With the inflation calculator, you can check how much your savings are worth in a few years. For instance, with an assumed 3% inflation rate for an item that costs you $50 today, this same item will cost $67.20 in ten years, or for instance, if you have $10,000 in savings, these savings would then be reduced to around $7,440 in ten years.

Keeping money in a savings account is often not enough, as it won’t outgrow inflation. In 2021 the U.S. inflation rate was at 6.8%; in contrast, the average interest rate of a savings account in the U.S. was at a mere 0.06%.

How does investing work and is it risky? 

Even though everyone could and should invest, investments come with a risk, and assets are not guaranteed to increase or hold value over time. Sometimes people can earn significant dividends if the economic situation is good but lose money when investments drop in value during an economic downturn or recession.

For example, several assets would go up in value during a bull market, whereas they often decrease along with the contracting economy during a bear market. However, this is dependent on the asset and industry you have invested in. 

A risk-averse person who wants to make their savings grow without it being affected by inflation might consider investing in bonds or real estate. In contrast, someone with high-risk tolerance may prefer investing in stocks. Historically, stocks have yielded higher returns than Certificates of Deposits (CDs), bonds, or other low-risk investment products. 

Where to invest depends on three things

  1. Budget;
  2. Investing goals;
  3. Your risk tolerance.

What is more, you should consider the risk and return.

Risk and return correlation

The two most common investing strategies – active and passive investing – are driven by risk and return, each having its pluses and minuses.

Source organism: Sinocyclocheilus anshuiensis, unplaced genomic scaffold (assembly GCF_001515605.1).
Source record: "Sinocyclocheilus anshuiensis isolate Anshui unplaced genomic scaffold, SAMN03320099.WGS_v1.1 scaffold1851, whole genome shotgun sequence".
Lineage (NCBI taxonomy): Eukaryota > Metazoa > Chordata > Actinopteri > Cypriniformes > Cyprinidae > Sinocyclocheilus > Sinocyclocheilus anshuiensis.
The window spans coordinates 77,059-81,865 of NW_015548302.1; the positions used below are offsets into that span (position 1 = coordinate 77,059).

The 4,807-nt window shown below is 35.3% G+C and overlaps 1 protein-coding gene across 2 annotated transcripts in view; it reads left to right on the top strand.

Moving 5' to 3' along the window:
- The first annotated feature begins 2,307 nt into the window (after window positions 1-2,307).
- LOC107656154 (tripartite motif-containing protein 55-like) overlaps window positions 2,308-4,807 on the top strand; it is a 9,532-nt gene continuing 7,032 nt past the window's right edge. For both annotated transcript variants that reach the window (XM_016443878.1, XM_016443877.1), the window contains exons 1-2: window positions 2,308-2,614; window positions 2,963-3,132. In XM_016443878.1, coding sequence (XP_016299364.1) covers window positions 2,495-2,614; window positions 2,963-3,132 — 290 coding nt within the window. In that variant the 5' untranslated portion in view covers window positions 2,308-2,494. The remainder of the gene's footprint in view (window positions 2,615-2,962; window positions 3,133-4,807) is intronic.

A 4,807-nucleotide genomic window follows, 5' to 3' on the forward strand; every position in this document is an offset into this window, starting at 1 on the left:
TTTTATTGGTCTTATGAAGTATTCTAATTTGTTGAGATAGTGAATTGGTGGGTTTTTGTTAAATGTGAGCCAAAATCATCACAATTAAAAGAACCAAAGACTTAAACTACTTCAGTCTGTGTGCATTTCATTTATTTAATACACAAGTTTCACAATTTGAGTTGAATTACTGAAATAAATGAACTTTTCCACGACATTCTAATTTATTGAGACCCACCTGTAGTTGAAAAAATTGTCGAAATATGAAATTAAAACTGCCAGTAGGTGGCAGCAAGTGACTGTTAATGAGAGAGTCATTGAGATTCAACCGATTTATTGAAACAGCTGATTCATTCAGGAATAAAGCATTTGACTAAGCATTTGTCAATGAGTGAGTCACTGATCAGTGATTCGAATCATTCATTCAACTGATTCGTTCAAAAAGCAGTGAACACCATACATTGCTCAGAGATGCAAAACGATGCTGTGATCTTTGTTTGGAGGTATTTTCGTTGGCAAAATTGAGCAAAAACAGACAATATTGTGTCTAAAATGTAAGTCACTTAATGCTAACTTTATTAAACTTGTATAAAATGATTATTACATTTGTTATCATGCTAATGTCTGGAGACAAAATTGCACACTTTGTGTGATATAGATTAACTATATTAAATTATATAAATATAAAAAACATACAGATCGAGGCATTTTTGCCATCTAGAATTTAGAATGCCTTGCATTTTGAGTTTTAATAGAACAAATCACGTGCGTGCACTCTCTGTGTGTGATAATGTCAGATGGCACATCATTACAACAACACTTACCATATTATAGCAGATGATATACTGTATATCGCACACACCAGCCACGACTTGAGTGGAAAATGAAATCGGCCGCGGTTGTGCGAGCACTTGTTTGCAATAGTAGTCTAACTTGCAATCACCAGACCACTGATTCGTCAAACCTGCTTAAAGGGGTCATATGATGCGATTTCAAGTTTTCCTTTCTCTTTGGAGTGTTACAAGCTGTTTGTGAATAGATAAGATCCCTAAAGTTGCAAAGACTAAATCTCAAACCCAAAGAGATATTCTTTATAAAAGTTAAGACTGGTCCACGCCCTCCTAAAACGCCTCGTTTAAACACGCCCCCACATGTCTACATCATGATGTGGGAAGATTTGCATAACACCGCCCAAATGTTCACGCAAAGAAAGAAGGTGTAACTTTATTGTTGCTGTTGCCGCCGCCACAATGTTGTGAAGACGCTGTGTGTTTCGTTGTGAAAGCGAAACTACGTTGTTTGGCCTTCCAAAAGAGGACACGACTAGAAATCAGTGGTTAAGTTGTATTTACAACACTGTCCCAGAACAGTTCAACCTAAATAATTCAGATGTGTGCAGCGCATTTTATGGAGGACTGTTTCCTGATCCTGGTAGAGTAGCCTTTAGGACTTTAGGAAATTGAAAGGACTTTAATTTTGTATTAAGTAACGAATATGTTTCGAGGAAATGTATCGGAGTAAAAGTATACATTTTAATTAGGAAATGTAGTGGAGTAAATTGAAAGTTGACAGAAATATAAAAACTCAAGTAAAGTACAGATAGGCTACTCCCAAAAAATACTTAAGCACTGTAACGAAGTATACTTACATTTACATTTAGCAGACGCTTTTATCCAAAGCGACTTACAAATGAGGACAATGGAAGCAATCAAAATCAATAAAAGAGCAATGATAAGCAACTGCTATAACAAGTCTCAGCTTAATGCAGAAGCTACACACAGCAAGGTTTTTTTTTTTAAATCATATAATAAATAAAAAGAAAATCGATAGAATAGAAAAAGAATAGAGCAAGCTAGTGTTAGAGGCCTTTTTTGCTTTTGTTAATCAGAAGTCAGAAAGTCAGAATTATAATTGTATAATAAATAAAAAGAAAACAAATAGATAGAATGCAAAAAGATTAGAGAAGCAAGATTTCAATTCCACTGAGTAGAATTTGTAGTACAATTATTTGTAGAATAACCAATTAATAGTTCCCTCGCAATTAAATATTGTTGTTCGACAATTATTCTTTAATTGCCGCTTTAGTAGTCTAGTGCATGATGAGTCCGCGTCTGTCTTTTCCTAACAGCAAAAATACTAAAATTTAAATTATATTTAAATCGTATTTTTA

To fully understand the benefits and downsides of each and which investment style fits your budget and risk tolerance best, let’s go through the correlation of risk and return so you can decide which is the right choice for you. 

Risk – you are a risk-averse person who may fear losing money. 

Returns – you are chasing those high-risk, high-return, short-term gains.  

A risk-return tradeoff is an investment principle, and they go hand-in-hand in investing. Low risk generally means lower returns and profits gained over a more extended period, whereas high risk means higher returns.

Risk-return tradeoff curve. Source: TruWealth.com.au

Low-risk investing includes things like Certificates of Deposit (CDs) or bonds (for example, Treasury Inflation-Protected Security (TIPS), Treasury Bills, or Treasury Notes). At the same time, assets like stocks are considered riskier investments. 

However, it is essential to note that even stocks can have different risk and return expectations and vary widely within the same asset class. For example, large-cap or blue-chip stocks, such as Microsoft Corporation (NASDAQ: MSFT) or Apple Inc. (NASDAQ: AAPL), can have a very contrasting risk-return profile than a small-cap stock trading on a smaller exchange. 

Key types of asset classes